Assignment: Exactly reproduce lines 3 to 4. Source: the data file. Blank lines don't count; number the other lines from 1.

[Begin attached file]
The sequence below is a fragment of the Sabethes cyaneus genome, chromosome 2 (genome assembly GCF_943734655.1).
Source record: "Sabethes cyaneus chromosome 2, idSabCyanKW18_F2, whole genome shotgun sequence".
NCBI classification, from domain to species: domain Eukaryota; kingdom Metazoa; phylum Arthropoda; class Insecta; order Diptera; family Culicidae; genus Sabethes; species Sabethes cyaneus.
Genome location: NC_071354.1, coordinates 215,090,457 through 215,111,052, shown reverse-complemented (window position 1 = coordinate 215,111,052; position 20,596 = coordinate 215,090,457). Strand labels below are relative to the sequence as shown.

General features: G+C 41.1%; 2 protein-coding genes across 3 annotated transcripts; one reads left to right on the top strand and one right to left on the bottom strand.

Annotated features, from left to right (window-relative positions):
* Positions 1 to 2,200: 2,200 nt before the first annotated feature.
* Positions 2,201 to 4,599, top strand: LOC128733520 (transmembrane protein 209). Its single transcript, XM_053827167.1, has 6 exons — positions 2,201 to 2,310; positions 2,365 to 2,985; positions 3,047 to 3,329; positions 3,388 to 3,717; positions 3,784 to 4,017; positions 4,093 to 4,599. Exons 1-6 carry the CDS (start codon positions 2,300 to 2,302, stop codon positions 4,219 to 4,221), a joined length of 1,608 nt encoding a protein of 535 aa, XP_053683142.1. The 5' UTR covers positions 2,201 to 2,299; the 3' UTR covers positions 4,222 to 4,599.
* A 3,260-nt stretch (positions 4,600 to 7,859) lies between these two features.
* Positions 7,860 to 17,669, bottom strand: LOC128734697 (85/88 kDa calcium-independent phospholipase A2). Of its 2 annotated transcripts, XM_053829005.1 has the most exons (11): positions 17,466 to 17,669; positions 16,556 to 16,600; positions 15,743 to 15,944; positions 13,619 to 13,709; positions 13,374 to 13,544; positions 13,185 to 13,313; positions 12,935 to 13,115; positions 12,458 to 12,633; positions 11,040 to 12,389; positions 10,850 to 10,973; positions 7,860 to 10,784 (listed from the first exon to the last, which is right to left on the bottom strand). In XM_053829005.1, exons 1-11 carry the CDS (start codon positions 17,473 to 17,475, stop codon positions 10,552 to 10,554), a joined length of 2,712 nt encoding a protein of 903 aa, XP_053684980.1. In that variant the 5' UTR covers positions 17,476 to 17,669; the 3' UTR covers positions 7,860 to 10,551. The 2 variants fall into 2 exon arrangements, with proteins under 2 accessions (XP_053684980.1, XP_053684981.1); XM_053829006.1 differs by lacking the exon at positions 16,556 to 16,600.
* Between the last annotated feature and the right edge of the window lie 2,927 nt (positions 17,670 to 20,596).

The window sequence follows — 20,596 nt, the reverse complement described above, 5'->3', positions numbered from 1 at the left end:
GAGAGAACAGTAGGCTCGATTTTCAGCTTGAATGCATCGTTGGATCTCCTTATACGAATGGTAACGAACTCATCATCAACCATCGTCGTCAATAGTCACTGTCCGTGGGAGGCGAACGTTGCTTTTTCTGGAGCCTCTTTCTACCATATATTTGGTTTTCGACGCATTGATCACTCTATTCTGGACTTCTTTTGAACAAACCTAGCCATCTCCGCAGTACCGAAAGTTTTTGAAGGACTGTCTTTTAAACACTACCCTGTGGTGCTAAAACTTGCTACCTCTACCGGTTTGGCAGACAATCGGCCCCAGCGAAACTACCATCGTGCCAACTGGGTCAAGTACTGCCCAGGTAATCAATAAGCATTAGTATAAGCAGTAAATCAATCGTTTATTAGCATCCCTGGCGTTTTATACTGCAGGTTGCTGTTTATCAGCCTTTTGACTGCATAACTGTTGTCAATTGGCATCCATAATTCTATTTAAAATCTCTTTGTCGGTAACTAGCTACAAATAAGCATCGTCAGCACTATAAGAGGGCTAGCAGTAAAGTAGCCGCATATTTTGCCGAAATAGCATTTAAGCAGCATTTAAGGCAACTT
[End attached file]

NCBI classification, from domain to species: domain Eukaryota; kingdom Metazoa; phylum Arthropoda; class Insecta; order Diptera; family Culicidae; genus Sabethes; species Sabethes cyaneus.
Genome location: NC_071354.1, coordinates 215,090,457 through 215,111,052, shown reverse-complemented (window position 1 = coordinate 215,111,052; position 20,596 = coordinate 215,090,457). Strand labels below are relative to the sequence as shown.